Taxation as Penalty

“That the power to tax involves the power to destroy; that the power to destroy may defeat and render useless the power to create;”
– Chief Justice Marshall, McCulloch v. Maryland (1819)

“Government taxes what it wants less of.”
– Commonly heard modern-day version

The first statement is generally true, while the second is generally not true, or at least, there is no necessary connection between the two things. Yet, the second is often stated as either a summary or a consequence of the first. Where is the difference exactly, and why do people who think they’re similar make this mistake?

First, why is the original statement true? Well, it’s mostly true, not strictly, axiomatically true in some lock-step logical manner. It’s true, to the extent that it is enforceable, because if taxation is increased to 100% on some product or activity, then there is no economic reason to produce that product or engage in that activity. A tax of 100% on income of any kind would effectively be slavery. (The history of tax revolts shows that you don’t need anywhere near a 100% tax rate to make taxation unenforceable. But there is as long a history of actual slavery, too.)

So, it’s easy to see that taxation can destroy an economic activity. Tax blueberry muffin income at 100%, and you won’t get very many blueberry muffins sold anywhere.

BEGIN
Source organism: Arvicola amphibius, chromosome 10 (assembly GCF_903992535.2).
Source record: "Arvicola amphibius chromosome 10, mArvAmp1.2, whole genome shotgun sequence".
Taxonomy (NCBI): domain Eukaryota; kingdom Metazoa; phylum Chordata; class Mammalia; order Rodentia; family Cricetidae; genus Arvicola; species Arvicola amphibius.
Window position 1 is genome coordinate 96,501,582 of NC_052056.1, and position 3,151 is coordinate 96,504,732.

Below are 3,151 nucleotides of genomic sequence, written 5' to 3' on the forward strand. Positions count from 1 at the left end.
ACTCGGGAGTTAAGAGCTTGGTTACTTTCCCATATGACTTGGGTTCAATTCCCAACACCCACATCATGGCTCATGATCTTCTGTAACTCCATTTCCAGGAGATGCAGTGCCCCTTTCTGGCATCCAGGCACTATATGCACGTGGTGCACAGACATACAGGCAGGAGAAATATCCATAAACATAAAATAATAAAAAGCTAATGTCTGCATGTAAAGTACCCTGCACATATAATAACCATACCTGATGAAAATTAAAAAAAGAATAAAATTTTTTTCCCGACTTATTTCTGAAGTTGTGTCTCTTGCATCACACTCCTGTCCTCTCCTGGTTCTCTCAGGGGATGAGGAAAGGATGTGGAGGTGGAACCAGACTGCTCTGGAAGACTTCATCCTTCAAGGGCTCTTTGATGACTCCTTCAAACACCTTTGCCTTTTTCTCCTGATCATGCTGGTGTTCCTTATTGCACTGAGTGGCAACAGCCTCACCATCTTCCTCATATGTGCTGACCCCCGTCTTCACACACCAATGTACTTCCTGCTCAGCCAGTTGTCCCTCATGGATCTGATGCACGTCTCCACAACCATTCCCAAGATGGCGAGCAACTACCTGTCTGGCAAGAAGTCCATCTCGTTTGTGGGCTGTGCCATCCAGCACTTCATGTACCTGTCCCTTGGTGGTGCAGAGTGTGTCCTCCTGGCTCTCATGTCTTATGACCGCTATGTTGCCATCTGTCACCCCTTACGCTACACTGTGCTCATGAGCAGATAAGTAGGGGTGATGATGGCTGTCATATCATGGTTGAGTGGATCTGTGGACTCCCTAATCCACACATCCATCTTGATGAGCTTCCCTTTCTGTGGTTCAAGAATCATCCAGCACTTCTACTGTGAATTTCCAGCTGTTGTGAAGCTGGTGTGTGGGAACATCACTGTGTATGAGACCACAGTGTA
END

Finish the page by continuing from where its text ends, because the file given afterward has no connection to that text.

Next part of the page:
When we look at the second statement, though, we’ve moved from a statement about power and cause-and-effect to one about goals. In short, the first statement is one of means, and the second is one of ends.

Consider the story in The Seven Samurai (1954) by Akiro Kurosawa where a band of raiders plans to take most of the harvest of a local village. The first statement above could be re-stated as such: “The raiders have the power to destroy the village by taking all their food (or enough that they starve anyway).” But the second statement, similarly re-stated, makes little sense: “The raiders want the villagers to produce less food.”

Of course, it may be that the raiders are a combination of opportunistic and sadistic and would really like to see the villagers dead. But it’s easy to imagine that the raiders would be quite happy to have the villagers continue to produce food, even at a higher level, so that they might return season after season and steal from them. This makes perfect sense as a long-term plan, and if anything, the raiders should be quite happy to see the villagers produce more food than ever if that were possible.

Consider another story, that of Robin Hood, wherein a tyrannical usurper taxes the local populace mercilessly. As Rothbard says, the government is a gang of thieves writ large, and there is no essential difference between the two stories in that sense. And again, we don’t see the villainous king wishing for the population to have less income necessarily. He may wish it to the extent that a poorer population is less capable of fighting back, but this must be balanced against the fact that a starving population is not a great tax base, either. All else equal, he wants the tax revenue to increase.

Again, we see that the second statement is not necessarily true, even in cases where taxation is heavy-handed and vicious.